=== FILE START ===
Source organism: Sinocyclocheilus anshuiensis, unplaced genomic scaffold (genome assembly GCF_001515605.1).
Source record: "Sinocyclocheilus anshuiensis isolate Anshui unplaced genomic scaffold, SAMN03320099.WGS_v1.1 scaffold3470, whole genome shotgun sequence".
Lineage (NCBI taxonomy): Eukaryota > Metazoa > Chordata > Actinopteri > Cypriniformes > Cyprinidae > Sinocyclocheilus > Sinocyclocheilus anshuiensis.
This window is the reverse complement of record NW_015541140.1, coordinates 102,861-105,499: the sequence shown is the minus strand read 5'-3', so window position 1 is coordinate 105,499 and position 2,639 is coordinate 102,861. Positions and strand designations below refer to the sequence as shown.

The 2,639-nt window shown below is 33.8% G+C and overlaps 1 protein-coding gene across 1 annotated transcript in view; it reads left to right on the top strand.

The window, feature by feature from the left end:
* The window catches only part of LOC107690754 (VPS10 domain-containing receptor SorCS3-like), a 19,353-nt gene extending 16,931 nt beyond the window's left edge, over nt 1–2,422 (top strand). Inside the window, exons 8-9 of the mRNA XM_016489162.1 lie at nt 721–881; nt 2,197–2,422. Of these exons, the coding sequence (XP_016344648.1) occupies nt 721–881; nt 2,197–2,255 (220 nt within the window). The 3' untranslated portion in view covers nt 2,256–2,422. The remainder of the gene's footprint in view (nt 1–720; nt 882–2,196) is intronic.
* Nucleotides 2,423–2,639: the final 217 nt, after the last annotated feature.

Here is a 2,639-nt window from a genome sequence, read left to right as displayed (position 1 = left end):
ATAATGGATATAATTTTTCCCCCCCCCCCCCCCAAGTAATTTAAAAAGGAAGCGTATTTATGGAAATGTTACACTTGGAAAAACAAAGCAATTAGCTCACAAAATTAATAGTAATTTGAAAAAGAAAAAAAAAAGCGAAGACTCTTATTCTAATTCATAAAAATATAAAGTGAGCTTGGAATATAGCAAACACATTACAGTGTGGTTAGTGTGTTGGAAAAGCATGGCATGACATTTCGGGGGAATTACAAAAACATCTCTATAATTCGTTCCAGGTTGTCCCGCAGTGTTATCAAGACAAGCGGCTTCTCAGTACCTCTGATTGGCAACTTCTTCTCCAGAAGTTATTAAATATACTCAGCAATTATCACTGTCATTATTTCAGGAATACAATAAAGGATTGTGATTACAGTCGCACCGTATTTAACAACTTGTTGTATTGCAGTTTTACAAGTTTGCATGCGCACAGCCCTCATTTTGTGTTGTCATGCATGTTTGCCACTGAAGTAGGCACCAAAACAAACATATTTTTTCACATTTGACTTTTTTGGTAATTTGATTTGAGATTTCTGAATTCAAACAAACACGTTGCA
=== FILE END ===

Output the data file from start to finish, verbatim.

Source organism: Sinocyclocheilus anshuiensis, unplaced genomic scaffold (genome assembly GCF_001515605.1).
Source record: "Sinocyclocheilus anshuiensis isolate Anshui unplaced genomic scaffold, SAMN03320099.WGS_v1.1 scaffold3470, whole genome shotgun sequence".
Lineage (NCBI taxonomy): Eukaryota > Metazoa > Chordata > Actinopteri > Cypriniformes > Cyprinidae > Sinocyclocheilus > Sinocyclocheilus anshuiensis.
This window is the reverse complement of record NW_015541140.1, coordinates 102,861-105,499: the sequence shown is the minus strand read 5'-3', so window position 1 is coordinate 105,499 and position 2,639 is coordinate 102,861. Positions and strand designations below refer to the sequence as shown.

The 2,639-nt window shown below is 33.8% G+C and overlaps 1 protein-coding gene across 1 annotated transcript in view; it reads left to right on the top strand.

The window, feature by feature from the left end:
* The window catches only part of LOC107690754 (VPS10 domain-containing receptor SorCS3-like), a 19,353-nt gene extending 16,931 nt beyond the window's left edge, over nt 1–2,422 (top strand). Inside the window, exons 8-9 of the mRNA XM_016489162.1 lie at nt 721–881; nt 2,197–2,422. Of these exons, the coding sequence (XP_016344648.1) occupies nt 721–881; nt 2,197–2,255 (220 nt within the window). The 3' untranslated portion in view covers nt 2,256–2,422. The remainder of the gene's footprint in view (nt 1–720; nt 882–2,196) is intronic.
* Nucleotides 2,423–2,639: the final 217 nt, after the last annotated feature.

Here is a 2,639-nt window from a genome sequence, read left to right as displayed (position 1 = left end):
ATAATGGATATAATTTTTCCCCCCCCCCCCCCCAAGTAATTTAAAAAGGAAGCGTATTTATGGAAATGTTACACTTGGAAAAACAAAGCAATTAGCTCACAAAATTAATAGTAATTTGAAAAAGAAAAAAAAAAGCGAAGACTCTTATTCTAATTCATAAAAATATAAAGTGAGCTTGGAATATAGCAAACACATTACAGTGTGGTTAGTGTGTTGGAAAAGCATGGCATGACATTTCGGGGGAATTACAAAAACATCTCTATAATTCGTTCCAGGTTGTCCCGCAGTGTTATCAAGACAAGCGGCTTCTCAGTACCTCTGATTGGCAACTTCTTCTCCAGAAGTTATTAAATATACTCAGCAATTATCACTGTCATTATTTCAGGAATACAATAAAGGATTGTGATTACAGTCGCACCGTATTTAACAACTTGTTGTATTGCAGTTTTACAAGTTTGCATGCGCACAGCCCTCATTTTGTGTTGTCATGCATGTTTGCCACTGAAGTAGGCACCAAAACAAACATATTTTTTCACATTTGACTTTTTTGGTAATTTGATTTGAGATTTCTGAATTCAAACAAACACGTTGCA